Thursday, October 31, 2013

Culture Shock 10.31.13: Corman's 'Frankenstein Unbound' gets bargain treatment

John Hurt, left, and Nick Brimble in "Frankenstein Unbound."
While he continues to churn out movies as a producer — "Dinocroc vs. Supergator," anyone? — B-movie king Roger Corman hasn't directed a film in more than two decades.

His swan song behind the camera was 1990's "Frankenstein Unbound," based on the novel by Brian Aldiss, who also wrote the short story "Supertoys Last All Summer Long," which became Steven Spielberg's "A.I. Artificial Intelligence." And given how "A.I." falls apart at the end, it's arguable that Corman delivered the more successful Aldiss adaptation.

Now that Starz/Anchor Bay has reissued "Frankenstein Unbound" on DVD, we can revisit Corman's final (so far) directorial effort.

In the near future, scientist Joe Buchanan (John Hurt of "Alien" and "The Elephant Man") is developing a new kind of ultimate weapon, a death ray that disintegrates armies without causing the indiscriminate destruction of nuclear weapons. It's an improvement, as far as weapons of mass destruction go, but even that thin justification for Buchanan's experiments falls apart when the side effects start.

Buchanan's not-quite-doomsday device inadvertently causes "time slips" to appear and, just as suddenly, disappear. And as the time slips become more frequent, it might be doomsday after all.

That's when Buchanan falls victim to one of the time slips, and he and his computerized car (think KITT from "Knight Rider") travel back to 19th-century Switzerland, where Buchanan encounters the future Mary Shelley (Bridget Fonda), Lord Byron (Jason Patric) and their fellow British expats on the shore of Lake Geneva.

More unexpectedly, Buchanan meets Victor Frankenstein (Raul Julia of "The Addams Family"), who is very much flesh and blood, as is his creature (Nick Brimble).

Buchanan is lousy at traveling incognito, and Frankenstein quickly realizes Buchanan has scientific knowledge that could be useful to him. Meanwhile, Buchanan pursues Mary Shelley like a starstruck groupie, only to find she reciprocates. Byron preaches free love, she says, but she practices it.

Like all adaptations and semi-adaptations of Shelley's novel, "Frankenstein Unbound" spends a lot of time taking shots at the hubris of scientists and science, which is a shallow reading of Shelley's book. "Frankenstein" is more about the responsibility of creator to creation. If the creature is legitimately angry about his abandonment, then what about humanity and its seemingly absent creator?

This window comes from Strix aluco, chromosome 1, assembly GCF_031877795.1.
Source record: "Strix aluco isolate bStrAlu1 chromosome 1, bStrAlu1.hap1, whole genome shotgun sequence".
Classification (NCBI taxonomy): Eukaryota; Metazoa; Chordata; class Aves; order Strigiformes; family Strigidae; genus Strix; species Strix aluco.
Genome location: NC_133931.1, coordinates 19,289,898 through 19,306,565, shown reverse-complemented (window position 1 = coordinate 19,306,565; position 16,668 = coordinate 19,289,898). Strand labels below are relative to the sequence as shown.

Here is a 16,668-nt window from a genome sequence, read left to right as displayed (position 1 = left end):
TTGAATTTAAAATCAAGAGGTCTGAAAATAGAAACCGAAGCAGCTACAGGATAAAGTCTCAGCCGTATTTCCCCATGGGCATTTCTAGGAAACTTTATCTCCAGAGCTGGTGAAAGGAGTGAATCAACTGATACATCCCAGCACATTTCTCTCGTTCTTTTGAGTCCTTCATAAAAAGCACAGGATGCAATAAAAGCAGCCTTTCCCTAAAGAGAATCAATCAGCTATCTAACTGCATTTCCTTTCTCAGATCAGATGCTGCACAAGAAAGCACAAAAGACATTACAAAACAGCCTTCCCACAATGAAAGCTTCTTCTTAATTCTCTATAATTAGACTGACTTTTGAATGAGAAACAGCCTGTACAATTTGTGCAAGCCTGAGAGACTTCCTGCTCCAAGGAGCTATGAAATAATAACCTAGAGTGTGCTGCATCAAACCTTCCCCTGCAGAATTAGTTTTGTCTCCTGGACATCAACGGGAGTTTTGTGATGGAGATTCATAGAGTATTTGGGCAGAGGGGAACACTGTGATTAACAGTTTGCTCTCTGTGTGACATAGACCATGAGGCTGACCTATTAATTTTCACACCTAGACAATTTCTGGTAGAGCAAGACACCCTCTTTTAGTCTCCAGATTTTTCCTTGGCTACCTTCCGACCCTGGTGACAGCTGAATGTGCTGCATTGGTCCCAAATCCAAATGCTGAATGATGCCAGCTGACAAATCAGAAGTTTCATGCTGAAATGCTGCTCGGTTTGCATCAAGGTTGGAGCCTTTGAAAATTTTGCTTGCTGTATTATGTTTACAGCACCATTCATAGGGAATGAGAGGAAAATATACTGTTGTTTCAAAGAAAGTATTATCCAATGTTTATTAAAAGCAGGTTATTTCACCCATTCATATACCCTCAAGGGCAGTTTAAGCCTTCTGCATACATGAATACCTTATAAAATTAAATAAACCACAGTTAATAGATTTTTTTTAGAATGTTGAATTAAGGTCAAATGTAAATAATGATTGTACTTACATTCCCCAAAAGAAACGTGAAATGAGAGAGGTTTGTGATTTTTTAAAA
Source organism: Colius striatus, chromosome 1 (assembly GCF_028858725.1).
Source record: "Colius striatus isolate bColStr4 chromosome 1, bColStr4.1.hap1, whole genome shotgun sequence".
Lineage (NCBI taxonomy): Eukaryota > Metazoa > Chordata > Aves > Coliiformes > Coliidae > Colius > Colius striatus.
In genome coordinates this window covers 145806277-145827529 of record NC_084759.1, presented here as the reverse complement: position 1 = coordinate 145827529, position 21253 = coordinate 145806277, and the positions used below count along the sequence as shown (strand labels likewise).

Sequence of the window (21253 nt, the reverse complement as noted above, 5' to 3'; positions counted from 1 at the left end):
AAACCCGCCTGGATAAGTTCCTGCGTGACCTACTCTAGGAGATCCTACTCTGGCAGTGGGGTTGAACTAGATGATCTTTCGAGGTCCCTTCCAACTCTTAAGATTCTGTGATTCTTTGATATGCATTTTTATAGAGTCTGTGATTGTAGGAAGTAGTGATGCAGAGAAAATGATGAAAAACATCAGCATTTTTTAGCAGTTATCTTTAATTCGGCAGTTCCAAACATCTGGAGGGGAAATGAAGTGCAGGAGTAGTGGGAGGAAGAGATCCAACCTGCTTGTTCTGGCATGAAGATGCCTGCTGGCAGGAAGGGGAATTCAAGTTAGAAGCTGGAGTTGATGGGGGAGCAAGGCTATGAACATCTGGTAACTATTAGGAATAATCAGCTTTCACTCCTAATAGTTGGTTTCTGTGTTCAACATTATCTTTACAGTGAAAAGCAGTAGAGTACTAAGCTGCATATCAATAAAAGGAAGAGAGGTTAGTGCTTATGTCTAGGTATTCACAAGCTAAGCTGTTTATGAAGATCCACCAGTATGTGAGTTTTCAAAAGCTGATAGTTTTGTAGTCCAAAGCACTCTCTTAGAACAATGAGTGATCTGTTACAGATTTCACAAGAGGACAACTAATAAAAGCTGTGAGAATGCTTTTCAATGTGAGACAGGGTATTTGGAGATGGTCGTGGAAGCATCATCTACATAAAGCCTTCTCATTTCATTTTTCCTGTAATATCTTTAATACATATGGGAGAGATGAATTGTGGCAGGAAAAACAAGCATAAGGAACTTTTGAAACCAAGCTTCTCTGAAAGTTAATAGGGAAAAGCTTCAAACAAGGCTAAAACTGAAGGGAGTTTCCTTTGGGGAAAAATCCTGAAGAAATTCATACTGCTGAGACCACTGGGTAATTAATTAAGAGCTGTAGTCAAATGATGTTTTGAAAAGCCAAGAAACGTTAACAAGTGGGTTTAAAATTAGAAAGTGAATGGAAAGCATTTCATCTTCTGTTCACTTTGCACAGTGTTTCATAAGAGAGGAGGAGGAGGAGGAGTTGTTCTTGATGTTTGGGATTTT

These philosophical concerns never vanish entirely. When Brimble's anguished creature demands to know who made Buchanan, Buchanan replies, "I don't know. God, maybe."

"Who is ‘God Maybe?' " the creature then asks, his misunderstanding ironically getting to the heart of the theological question.

With its Gothic setting and psychedelic dream sequences, "Frankenstein Unbound" is almost a continuation of the Poe-inspired horror films Corman made with Vincent Price in the 1960s. But while Corman was able to hide some of his cost-cutting tricks back then, that is impossible here. When "futuristic" sets are decorated with plasma balls from Spencer's Gifts, it shows, and Buchanan's futuristic car is even less convincing.

Fortunately, Corman has Hurt and Julia, two great actors giving their all, and he has a creature whose appearance is both original and menacing.

The DVD isn't much to speak of. Bargain-priced at under $10, you get what you pay for. There are no extras, not even a chapter menu, which should be the bare minimum. The film itself, however, is more than presentable, with sharp, vivid colors that bring out Corman's trippy visual sensibilities.

"Frankenstein Unbound" is far from Corman's best film but even farther from his worst. It's one fans of classic B-movies shouldn't overlook.

Thursday, October 24, 2013